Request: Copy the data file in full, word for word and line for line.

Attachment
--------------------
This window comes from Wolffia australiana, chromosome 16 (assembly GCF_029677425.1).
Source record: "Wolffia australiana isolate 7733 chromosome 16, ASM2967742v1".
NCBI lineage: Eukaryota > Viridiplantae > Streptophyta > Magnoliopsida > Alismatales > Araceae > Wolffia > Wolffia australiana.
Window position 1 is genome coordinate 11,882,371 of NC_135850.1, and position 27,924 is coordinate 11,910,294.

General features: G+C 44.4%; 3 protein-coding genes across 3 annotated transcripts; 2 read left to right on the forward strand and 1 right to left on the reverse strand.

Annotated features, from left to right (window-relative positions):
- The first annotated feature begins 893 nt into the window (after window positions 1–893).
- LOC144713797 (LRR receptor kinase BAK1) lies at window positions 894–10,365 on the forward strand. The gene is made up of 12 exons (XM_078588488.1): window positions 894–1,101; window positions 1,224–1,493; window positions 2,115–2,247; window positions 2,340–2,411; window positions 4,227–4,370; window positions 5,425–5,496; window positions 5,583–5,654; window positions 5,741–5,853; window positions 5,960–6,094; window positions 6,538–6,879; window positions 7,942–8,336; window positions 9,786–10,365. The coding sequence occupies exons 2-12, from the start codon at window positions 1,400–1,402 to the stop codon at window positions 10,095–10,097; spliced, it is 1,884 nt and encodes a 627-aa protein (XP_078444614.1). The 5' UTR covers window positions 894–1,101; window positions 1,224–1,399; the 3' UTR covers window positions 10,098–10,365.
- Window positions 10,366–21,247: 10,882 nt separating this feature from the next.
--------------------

This window comes from Wolffia australiana, chromosome 16 (assembly GCF_029677425.1).
Source record: "Wolffia australiana isolate 7733 chromosome 16, ASM2967742v1".
NCBI lineage: Eukaryota > Viridiplantae > Streptophyta > Magnoliopsida > Alismatales > Araceae > Wolffia > Wolffia australiana.
Window position 1 is genome coordinate 11,882,371 of NC_135850.1, and position 27,924 is coordinate 11,910,294.

General features: G+C 44.4%; 3 protein-coding genes across 3 annotated transcripts; 2 read left to right on the forward strand and 1 right to left on the reverse strand.

Annotated features, from left to right (window-relative positions):
- The first annotated feature begins 893 nt into the window (after window positions 1–893).
- LOC144713797 (LRR receptor kinase BAK1) lies at window positions 894–10,365 on the forward strand. The gene is made up of 12 exons (XM_078588488.1): window positions 894–1,101; window positions 1,224–1,493; window positions 2,115–2,247; window positions 2,340–2,411; window positions 4,227–4,370; window positions 5,425–5,496; window positions 5,583–5,654; window positions 5,741–5,853; window positions 5,960–6,094; window positions 6,538–6,879; window positions 7,942–8,336; window positions 9,786–10,365. The coding sequence occupies exons 2-12, from the start codon at window positions 1,400–1,402 to the stop codon at window positions 10,095–10,097; spliced, it is 1,884 nt and encodes a 627-aa protein (XP_078444614.1). The 5' UTR covers window positions 894–1,101; window positions 1,224–1,399; the 3' UTR covers window positions 10,098–10,365.
- Window positions 10,366–21,247: 10,882 nt separating this feature from the next.